You can see an example of this in action on my work in progress project, fufu (A future friendly front-end style guide that even caters for feature phones).

Gotcha: older Androids

The use of matchMedia has me a bit conflicted. Looking at matchMedia on, we see that this means that Android versions less than 3 and Opera Mini users won’t get the enhanced stylesheet. If we went the loadCSS route, some Android 2.* users would get the enhanced styles (which their browsers are capable on displaying), but we increase data costs for all users, because everyone loads all the stylesheets.

Opera Mini, JavaScript, and mustard

Naga IT Services
Filed under: Industry

The rather talented Alex Maughan was in our office the other day, and we got to chatting about Opera Mini and JavaScript (as FEDs in our situation are often want to do). Our chat got me thinking a bit.

Opera Mini is a strange little browser. There are Android, iOS, and Windows version, but the biggest market is the version that runs on low end feature phones. Opera claims that it “works on almost any phone” and in my experience that’s certainly true.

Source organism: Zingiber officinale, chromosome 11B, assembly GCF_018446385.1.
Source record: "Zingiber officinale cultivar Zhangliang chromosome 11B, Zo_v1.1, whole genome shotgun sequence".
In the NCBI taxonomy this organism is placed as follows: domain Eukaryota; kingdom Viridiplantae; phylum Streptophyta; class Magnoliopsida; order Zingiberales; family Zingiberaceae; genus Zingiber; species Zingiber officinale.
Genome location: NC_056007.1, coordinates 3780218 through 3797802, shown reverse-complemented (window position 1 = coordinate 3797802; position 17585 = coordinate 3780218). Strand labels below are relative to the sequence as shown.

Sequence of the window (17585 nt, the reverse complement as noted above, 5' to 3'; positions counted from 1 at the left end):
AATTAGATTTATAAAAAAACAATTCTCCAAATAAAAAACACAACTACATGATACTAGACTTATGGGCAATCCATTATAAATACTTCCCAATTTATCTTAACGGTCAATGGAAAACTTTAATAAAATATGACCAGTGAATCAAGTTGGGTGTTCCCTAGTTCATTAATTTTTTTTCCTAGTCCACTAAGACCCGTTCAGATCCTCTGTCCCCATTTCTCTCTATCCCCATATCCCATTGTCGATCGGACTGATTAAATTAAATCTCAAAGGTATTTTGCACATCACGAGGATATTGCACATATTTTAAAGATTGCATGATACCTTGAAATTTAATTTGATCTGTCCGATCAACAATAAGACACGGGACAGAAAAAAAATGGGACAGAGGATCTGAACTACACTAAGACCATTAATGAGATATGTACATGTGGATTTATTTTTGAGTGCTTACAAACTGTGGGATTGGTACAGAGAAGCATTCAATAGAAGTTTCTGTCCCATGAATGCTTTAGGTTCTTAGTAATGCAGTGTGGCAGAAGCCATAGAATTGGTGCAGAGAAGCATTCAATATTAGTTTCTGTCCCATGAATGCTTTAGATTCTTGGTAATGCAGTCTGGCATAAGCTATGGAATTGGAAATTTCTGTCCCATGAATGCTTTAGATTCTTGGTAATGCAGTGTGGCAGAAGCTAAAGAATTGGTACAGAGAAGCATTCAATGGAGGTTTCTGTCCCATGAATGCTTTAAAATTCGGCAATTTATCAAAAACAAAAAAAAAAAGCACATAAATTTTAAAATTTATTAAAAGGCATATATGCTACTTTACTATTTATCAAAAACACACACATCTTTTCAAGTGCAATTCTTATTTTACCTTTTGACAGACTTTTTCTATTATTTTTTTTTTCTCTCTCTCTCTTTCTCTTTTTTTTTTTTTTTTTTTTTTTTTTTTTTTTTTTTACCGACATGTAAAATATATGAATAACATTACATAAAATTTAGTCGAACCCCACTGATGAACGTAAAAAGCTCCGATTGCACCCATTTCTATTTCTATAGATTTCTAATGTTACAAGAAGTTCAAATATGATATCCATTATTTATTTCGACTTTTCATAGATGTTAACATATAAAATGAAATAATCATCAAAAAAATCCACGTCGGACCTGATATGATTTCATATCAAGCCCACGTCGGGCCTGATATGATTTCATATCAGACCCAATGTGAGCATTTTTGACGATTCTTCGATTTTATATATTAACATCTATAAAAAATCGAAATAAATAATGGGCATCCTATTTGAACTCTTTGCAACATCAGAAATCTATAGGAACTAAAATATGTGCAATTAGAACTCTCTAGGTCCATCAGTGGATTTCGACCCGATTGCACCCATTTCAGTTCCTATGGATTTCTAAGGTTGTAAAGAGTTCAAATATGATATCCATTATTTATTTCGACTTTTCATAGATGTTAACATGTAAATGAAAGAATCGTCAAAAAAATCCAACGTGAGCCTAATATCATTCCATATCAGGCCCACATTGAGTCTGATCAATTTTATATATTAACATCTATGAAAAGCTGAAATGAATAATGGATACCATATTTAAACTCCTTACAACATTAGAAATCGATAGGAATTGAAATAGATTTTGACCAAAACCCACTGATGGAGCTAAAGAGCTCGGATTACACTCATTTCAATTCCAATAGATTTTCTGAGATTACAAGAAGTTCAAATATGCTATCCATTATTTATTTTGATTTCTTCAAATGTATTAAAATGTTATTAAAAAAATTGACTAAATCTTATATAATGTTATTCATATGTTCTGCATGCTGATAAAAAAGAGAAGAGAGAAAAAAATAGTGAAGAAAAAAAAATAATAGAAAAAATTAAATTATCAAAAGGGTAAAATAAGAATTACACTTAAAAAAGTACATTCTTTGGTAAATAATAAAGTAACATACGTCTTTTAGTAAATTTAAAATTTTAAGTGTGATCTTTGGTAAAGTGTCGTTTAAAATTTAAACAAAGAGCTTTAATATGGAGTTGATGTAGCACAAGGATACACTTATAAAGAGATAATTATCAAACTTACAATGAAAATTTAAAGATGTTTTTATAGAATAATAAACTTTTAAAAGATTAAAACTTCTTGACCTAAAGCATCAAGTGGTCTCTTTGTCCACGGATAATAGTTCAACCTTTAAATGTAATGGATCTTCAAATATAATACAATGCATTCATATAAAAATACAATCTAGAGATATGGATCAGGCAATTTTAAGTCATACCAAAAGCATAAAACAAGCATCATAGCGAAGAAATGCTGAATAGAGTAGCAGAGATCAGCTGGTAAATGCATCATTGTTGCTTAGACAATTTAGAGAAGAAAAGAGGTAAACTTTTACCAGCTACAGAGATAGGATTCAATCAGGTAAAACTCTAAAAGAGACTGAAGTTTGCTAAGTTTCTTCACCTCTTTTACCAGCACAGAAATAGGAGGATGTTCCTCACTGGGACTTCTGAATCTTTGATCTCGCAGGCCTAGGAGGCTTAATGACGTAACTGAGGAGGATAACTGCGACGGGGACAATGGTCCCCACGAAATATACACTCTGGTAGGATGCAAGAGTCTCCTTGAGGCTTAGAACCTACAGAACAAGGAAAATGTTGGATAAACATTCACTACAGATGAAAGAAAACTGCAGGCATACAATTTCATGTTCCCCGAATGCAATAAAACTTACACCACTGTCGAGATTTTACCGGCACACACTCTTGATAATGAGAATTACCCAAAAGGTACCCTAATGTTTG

I call it strange because despite running on low end tech it’s quite advanced. The article Opera Mini and JavaScript by Tiffany Brown on the Opera dev blog does a great job of breaking down exactly what (and how) Opera Mini handles JavaScript. More strangeness comes in because of the way it handles things: everything requires a server round-trip. This complicates matters for things like off-canvas / side drawer menus.

Feature testing versus device detection

What Alex and I were discussing was how to solve a particular conundrum. A feature-detection test on the JavaScript required to show / hide an off-canvas menu would pass on Opera Mini, but because of the server round trip, the experience would be a bit wonky. So, do we resort to device detection, which goes against our general Progressive Enhancement principles? In her article, Ms Brown says

99% of the time, you should use feature detection to determine whether a browser supports a particular feature or API. Yet sometimes browser sniffing is the right choice.

and I’m thinking that for Opera Mini, that might indeed be the right approach. I want to take a mustard cutting approach: probably using localStorage (support for localStorage on as the yardstick for “a higher end browser,” and load in the JavaScript for those only: that would exclude Opera Mini.